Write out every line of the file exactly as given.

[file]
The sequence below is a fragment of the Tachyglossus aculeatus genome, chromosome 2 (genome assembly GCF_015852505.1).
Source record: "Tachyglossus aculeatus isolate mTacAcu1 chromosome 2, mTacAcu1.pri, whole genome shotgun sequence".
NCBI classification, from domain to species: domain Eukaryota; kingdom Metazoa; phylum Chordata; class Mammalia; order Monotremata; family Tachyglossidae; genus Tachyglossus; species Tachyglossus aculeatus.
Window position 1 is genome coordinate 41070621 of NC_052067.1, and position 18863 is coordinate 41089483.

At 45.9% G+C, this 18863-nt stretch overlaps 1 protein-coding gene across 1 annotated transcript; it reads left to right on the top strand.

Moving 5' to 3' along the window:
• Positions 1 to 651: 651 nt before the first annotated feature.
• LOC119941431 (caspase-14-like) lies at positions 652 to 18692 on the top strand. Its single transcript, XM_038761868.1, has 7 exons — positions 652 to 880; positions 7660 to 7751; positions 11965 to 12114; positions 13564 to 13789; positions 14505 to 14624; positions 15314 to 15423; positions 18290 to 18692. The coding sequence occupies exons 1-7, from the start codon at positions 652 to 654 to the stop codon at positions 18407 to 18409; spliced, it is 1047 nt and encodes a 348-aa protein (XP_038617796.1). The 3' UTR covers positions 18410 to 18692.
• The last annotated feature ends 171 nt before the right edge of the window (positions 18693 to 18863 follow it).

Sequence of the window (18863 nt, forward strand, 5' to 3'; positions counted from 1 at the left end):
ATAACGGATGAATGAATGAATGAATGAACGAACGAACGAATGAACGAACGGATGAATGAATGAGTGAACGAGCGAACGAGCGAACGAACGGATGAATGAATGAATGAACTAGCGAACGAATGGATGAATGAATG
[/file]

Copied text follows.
The sequence below is a fragment of the Tachyglossus aculeatus genome, chromosome 2 (genome assembly GCF_015852505.1).
Source record: "Tachyglossus aculeatus isolate mTacAcu1 chromosome 2, mTacAcu1.pri, whole genome shotgun sequence".
NCBI classification, from domain to species: domain Eukaryota; kingdom Metazoa; phylum Chordata; class Mammalia; order Monotremata; family Tachyglossidae; genus Tachyglossus; species Tachyglossus aculeatus.
Window position 1 is genome coordinate 41070621 of NC_052067.1, and position 18863 is coordinate 41089483.

At 45.9% G+C, this 18863-nt stretch overlaps 1 protein-coding gene across 1 annotated transcript; it reads left to right on the top strand.

Moving 5' to 3' along the window:
• Positions 1 to 651: 651 nt before the first annotated feature.
• LOC119941431 (caspase-14-like) lies at positions 652 to 18692 on the top strand. Its single transcript, XM_038761868.1, has 7 exons — positions 652 to 880; positions 7660 to 7751; positions 11965 to 12114; positions 13564 to 13789; positions 14505 to 14624; positions 15314 to 15423; positions 18290 to 18692. The coding sequence occupies exons 1-7, from the start codon at positions 652 to 654 to the stop codon at positions 18407 to 18409; spliced, it is 1047 nt and encodes a 348-aa protein (XP_038617796.1). The 3' UTR covers positions 18410 to 18692.
• The last annotated feature ends 171 nt before the right edge of the window (positions 18693 to 18863 follow it).

Sequence of the window (18863 nt, forward strand, 5' to 3'; positions counted from 1 at the left end):
ATAACGGATGAATGAATGAATGAATGAACGAACGAACGAATGAACGAACGGATGAATGAATGAGTGAACGAGCGAACGAGCGAACGAACGGATGAATGAATGAATGAACTAGCGAACGAATGGATGAATGAATG